Orhan Pamuk’s latest novel is a sprawling 600-page, 40-year saga based on the life of a poor street vendor in Istanbul. At its best, “A Strangeness in My Mind” almost does for modern Istanbul what Dickens did for Victorian London – combining a richly rewarding private story with social insight. It may not be Pamuk’s most sophisticated work, but it is certainly among his most enjoyable.
In many of his novels, the Nobel laureate has focused on Istanbul’s middle and upper classes, sometimes referred to (non-racially) as “White Turks.” In this book, his focus is firmly on the less well-to-do “Black Turks”: A sprawling cast of migrants from Anatolia who built their ramshackle homes on Istanbul’s periphery, who remain attached to their rural traditions, who work temporary menial jobs found through family contacts, and who club together in hometown support associations. This milieu may not be Pamuk’s home territory, but on the whole he pulls of the transition convincingly.
The book’s central character is Mevlut, who spends his winter evenings selling boza, a traditional fermented wheat drink served with cinnamon or roasted chickpeas, favored in the Ottoman era so Muslims could drink low quantities of alcohol in disguise. Street peddlers, with their distinctive calls to woo customers, are a charming but dwindling breed in Istanbul. Boza itself is now an almost-extinct novelty, barely known by younger generations and barely remembered as a nostalgic curiosity by older ones. Mevlut is described as “a living relic of the past that had now fallen out of fashion.”
Over the course of decades, against the backdrop of a turbulent urban landscape, we witness Mevlut writing three years of love letters to the younger sister of the girl he later mistakenly elopes with, work a series of unstable day jobs, father two daughters, and lose touch with previously close friends. Through the many changes in his life, he continues to traipse the distant neighborhoods of Istanbul, selling boza to satisfy what he describes as “a strangeness in my mind.” At times he “feels like himself only when he was out at night selling boza.” Walking fuels his imagination and reminds him “that there was another realm within our world, hidden away behind the walls of a mosque, in a collapsing wooden mansion, or inside a cemetery.”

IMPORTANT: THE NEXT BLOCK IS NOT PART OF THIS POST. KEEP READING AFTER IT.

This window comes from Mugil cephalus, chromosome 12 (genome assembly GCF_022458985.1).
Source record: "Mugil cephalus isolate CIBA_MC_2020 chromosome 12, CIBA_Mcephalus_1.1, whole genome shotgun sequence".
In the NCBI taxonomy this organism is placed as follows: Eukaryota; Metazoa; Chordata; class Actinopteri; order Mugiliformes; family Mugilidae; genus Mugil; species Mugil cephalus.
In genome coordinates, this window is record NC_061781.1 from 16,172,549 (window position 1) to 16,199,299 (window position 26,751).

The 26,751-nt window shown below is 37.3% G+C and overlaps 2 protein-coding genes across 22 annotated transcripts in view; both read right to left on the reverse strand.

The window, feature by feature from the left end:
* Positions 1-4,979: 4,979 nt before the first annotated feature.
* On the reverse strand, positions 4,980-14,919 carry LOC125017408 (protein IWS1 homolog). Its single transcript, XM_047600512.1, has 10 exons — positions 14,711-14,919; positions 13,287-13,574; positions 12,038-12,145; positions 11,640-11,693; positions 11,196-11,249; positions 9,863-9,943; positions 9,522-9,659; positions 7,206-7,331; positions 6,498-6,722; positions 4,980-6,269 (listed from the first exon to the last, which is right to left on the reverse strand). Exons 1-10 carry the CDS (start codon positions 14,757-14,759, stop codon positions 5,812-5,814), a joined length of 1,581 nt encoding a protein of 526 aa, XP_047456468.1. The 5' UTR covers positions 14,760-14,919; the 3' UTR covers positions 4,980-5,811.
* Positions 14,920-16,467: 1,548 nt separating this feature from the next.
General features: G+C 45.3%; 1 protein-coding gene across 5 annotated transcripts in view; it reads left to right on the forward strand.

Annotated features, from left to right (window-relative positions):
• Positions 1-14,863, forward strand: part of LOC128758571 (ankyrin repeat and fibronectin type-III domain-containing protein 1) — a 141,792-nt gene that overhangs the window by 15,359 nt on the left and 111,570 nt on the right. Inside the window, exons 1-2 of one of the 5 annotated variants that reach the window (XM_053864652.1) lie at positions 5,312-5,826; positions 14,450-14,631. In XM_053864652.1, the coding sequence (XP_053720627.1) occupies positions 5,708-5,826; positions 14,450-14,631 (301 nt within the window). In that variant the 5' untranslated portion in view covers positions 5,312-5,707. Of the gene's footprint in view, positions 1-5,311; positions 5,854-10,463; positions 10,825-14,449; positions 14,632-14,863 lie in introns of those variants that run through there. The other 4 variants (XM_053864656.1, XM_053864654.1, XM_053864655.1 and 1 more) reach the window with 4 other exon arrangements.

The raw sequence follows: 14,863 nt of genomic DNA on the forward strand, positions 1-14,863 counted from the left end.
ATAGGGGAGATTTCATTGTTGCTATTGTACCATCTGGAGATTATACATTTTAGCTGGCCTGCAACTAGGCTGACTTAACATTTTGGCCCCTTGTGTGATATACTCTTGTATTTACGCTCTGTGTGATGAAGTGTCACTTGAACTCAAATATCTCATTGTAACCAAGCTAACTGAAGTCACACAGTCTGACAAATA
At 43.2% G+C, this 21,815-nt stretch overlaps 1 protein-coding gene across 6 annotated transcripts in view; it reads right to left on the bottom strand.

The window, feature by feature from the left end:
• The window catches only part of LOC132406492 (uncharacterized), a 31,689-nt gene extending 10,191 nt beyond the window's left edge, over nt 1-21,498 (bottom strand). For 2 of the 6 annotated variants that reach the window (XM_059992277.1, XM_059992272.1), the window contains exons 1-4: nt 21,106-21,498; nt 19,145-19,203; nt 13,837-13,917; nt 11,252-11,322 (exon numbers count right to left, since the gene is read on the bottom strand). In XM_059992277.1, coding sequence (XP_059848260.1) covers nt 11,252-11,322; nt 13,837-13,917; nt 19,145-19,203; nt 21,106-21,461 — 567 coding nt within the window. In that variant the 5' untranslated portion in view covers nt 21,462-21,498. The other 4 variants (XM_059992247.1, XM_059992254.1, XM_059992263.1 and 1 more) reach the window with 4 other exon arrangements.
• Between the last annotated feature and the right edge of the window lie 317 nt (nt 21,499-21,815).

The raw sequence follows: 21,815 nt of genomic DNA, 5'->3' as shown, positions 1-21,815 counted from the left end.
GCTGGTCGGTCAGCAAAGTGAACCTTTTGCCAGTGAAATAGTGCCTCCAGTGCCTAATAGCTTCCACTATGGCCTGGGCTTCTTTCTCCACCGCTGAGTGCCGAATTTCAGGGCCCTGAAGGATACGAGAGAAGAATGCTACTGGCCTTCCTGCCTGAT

Alongside the third-person narrative, the book is full of sections narrated by its various characters, giving it a polyphonic feel reminiscent of Faulkner. Pamuk has used this technique in his previous work, but “A Strangeness in My Mind” has a charming simplicity that he has rarely achieved before. His last novel to appear in English “The Museum of Innocence” was around the same length and similarly rambling, but it severely tested the reader’s patience. In comparison, this is an involving and gratifying read full of humor and psychological perceptiveness. It is rather centerless and meandering but it is never boring. The translation by Ekin Oklap is as lucid as the work of Pamuk’s celebrated previous collaborator Maureen Freely.
But the book still suffers from a problem that has dogged the author throughout his career. Just like the central characters in most of his novels, Mevlut is basically Pamuk himself. This is fine when the protagonist is believable as a sensitive literary soul, but it jars when he is a humble Istanbul boza seller. That is a shame because “A Strangeness in My Mind” otherwise manages to skillfully depict the quotidian texture of humdrum daily life. This is particularly impressive for an author with such a high profile in Turkey, who for years has had to be accompanied by a bodyguard in public.
Major social events occur – the left-right street violence of the 1970s, the 1980 military coup, the earthquake of 1999 – but they tend to remain in the background. We witness Istanbul metamorphosing at such a rapid pace that memories begin to “seem like fairy tales.” Its population is a modest three million when Mevlut first arrives, but over three decades it swells to become the out-of-control megalopolis it is today. Toward the end, our hero reflects that the city’s streets have “become part of his soul,” but they are changing fast: “There were too many words and letters, too many people, too much noise. Mevlut could sense a growing interest in the past, but he didn’t expect this would do much for boza … The older generation of street vendors had been swallowed up in the tumult of the city.”
Informed readers understand the subtext of Turkey’s neoliberal reshaping when Mevlut works for six weeks as a parking attendant at an advertising agency high-rise in the early 1990s; or the social change implied when he becomes a cautious acquaintance of a group of suburban political Islamists in the 1980s. The subtlety with which he draws these vignettes elevates Pamuk to a class above any other contemporary Turkish novelist. His mature style may be less ambitious than the daring innovation of his earlier work, but it has far more emotional heft.